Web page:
With the rise of digital streaming options for consuming video content, customers are opting for alternative platforms compared to traditional cable television. The trend of cord-cutting—or foregoing a traditional cable subscription in favor of an alternative internet-based option—is posing a threat to cable companies.
The value created by cable companies is being diminished as customers increasingly prefer on demand to linear programming, and desire the mobility that alternative devices—laptops, tablets, smartphones—provide.
Factors driving cord-cutting:
Price dissatisfaction and unnecessary content in cable services: In 2015, the average monthly cable bill in the U.S. was $99.10 with the average household receiving over 150 channels, of which less than 20 were actually watched.  The cable industry practice of “bundling” channels into packages often means that customers are forced to pay for channels that they do not want.
Technological developments in digital streaming: The availability of digital streaming services and on demand viewing across multiple platforms and devices is disrupting the business model that has sustained the cable industry for decades. Digital streaming companies such as Netflix, Hulu, and Amazon provide on demand viewing at far lower price points, available across a range of devices.
Alternatives for original content: Digital streaming companies have begun to enter the business of content creation, which poses an additional threat to cable companies. In 2011, Netflix began producing original content with its highly successful House of Cards, available only through subscription. By 2015 Netflix was streaming 16 original shows, and announced plans to have 31 original shows by the end of 2016. 
Premium cable networks have begun offering “over-the-top” (OTT) content, or standalone access to content without requiring a traditional cable subscription. In April 2015, HBO launched HBO Now, with Showtime launching a similar OTT option in July of that year.  
Millennials driving the trend:
According to Deloitte’s Digital Democracy Survey, millennials spend nearly 50% of their time watching tv shows and movies on devices other than their television, compared to about 33% for total respondents. 
Comcast is the largest broadcasting and cable television company in the world by revenue.  In 2015, Comcast had total consolidated revenues of $74.5 billion, of which about 60% was from its Cable Communications segment—consisting of video, high-speed internet and voice services to residential customers. 
Comcast 2015 Consolidated Revenue by Segment
Comcast strikes back:
To adapt to changing technology and consumer behaviors, Comcast has taken a number of actions to hedge against cord-cutting. These efforts have allowed Comcast to beat analyst projections in one of the worst performance periods for cable networks (3Q2015, see graph below) and work towards reducing the number of cord-cutters. And in 2Q2016, Comcast actually increased the number of subscribers by 53,000.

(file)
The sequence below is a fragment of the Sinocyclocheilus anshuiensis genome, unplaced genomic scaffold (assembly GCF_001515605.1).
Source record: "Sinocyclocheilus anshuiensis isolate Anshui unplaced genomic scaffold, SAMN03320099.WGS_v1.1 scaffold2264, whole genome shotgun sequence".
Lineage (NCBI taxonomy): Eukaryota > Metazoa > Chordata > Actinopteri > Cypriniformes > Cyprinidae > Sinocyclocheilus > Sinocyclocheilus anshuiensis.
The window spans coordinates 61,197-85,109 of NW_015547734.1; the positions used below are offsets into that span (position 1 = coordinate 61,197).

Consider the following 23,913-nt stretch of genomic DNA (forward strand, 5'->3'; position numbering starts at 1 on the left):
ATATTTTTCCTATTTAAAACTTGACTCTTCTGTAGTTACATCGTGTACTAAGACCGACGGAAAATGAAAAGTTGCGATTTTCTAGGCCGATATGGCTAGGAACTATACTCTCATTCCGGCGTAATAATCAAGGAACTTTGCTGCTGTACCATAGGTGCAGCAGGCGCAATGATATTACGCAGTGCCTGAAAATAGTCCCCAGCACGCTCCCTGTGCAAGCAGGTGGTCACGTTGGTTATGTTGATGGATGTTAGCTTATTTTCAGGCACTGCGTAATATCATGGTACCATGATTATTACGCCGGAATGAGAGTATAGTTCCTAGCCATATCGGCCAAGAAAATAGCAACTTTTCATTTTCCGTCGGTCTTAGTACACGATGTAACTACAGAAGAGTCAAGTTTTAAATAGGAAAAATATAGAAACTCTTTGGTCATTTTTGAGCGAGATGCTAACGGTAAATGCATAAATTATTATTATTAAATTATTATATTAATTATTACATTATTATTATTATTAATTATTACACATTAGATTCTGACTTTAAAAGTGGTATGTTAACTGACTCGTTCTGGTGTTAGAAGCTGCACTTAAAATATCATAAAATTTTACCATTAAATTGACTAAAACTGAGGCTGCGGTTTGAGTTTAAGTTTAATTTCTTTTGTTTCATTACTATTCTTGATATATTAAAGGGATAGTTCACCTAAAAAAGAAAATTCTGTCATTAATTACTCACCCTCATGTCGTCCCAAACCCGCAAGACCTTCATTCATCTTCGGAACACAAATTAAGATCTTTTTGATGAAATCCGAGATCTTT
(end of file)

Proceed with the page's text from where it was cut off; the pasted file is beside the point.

Acquisition of content producers: With the acquisition of NBCUniversal in 2011 and DreamWorks Animation in April 2016, Comcast has become a content producer as well as a content distributor.  This has allowed Comcast to diversify its revenue streams—shown in the “Cable Networks” segment of chart above—and hedge against decreasing demand for traditional cable services.
“Cord-shaving”, or offering cheaper bundles of cable: Comcast has started to offer discounted packages with fewer channels in order to prevent cord-cutters.  While these more customized, a-la-carte programing packages may be less profitable—most basic cable packages run between $10 and $50 a month—at least Comcast is not losing out entirely on these customers. 
Anchoring with internet and phone services: Through offering a combination of video, internet and voice services through “Comcast triple play”, the company has been able to maintain customers by making the incremental video subscription relatively low in price. Comcast continues to invest in its internet capabilities and fight for residential market penetration as an internet provider. 
New X1 platform and cloud DVR technology: To keep up with both competitors and the changing technological landscape, Comcast has invested in new technology that allows customers to access services on as many devices as possible. In its new cloud-based X1 platform, subscribers can access and store content on multiple devices.  This is perhaps the most meaningful step that Comcast has taken to address changing customer needs, embrace technological advances and sustain customers to its cable services.
What’s next for Comcast?
In order to combat cord-cutting, Comcast needs to shift from a product-oriented business towards one that serves consumer needs. Developing its X1 platform is a step towards delivering value based on customers’ changing usage of technology. However, Comcast has a long way to go in terms of perception as a customer-centric business. Focusing on making its products and services more convenient and providing higher value to customers instead of trying to make them difficult to switch away from would be a good place to start. Investing in customer service could also go a long way in building brand equity with consumers.
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